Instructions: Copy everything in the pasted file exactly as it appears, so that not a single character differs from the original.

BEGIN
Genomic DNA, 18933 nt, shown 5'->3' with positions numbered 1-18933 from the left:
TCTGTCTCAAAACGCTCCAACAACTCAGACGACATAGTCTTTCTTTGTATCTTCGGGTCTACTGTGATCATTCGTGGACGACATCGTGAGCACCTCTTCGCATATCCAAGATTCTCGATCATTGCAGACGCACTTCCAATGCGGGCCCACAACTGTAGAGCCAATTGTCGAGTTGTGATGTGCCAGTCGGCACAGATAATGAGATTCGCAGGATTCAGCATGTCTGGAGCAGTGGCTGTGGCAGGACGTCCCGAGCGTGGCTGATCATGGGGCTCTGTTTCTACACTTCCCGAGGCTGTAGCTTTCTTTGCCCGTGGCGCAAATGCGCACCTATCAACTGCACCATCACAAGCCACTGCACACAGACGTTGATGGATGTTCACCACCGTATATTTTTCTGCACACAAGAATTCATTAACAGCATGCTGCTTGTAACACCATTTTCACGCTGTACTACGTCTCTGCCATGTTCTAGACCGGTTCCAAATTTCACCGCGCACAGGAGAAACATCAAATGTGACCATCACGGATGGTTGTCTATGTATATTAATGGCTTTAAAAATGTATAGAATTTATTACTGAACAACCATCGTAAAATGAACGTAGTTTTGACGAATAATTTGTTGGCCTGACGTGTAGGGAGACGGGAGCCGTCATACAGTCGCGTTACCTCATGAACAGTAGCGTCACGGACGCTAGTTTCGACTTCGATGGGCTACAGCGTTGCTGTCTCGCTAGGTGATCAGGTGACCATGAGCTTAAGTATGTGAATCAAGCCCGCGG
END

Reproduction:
Genomic DNA, 18933 nt, shown 5'->3' with positions numbered 1-18933 from the left:
TCTGTCTCAAAACGCTCCAACAACTCAGACGACATAGTCTTTCTTTGTATCTTCGGGTCTACTGTGATCATTCGTGGACGACATCGTGAGCACCTCTTCGCATATCCAAGATTCTCGATCATTGCAGACGCACTTCCAATGCGGGCCCACAACTGTAGAGCCAATTGTCGAGTTGTGATGTGCCAGTCGGCACAGATAATGAGATTCGCAGGATTCAGCATGTCTGGAGCAGTGGCTGTGGCAGGACGTCCCGAGCGTGGCTGATCATGGGGCTCTGTTTCTACACTTCCCGAGGCTGTAGCTTTCTTTGCCCGTGGCGCAAATGCGCACCTATCAACTGCACCATCACAAGCCACTGCACACAGACGTTGATGGATGTTCACCACCGTATATTTTTCTGCACACAAGAATTCATTAACAGCATGCTGCTTGTAACACCATTTTCACGCTGTACTACGTCTCTGCCATGTTCTAGACCGGTTCCAAATTTCACCGCGCACAGGAGAAACATCAAATGTGACCATCACGGATGGTTGTCTATGTATATTAATGGCTTTAAAAATGTATAGAATTTATTACTGAACAACCATCGTAAAATGAACGTAGTTTTGACGAATAATTTGTTGGCCTGACGTGTAGGGAGACGGGAGCCGTCATACAGTCGCGTTACCTCATGAACAGTAGCGTCACGGACGCTAGTTTCGACTTCGATGGGCTACAGCGTTGCTGTCTCGCTAGGTGATCAGGTGACCATGAGCTTAAGTATGTGAATCAAGCCCGCGG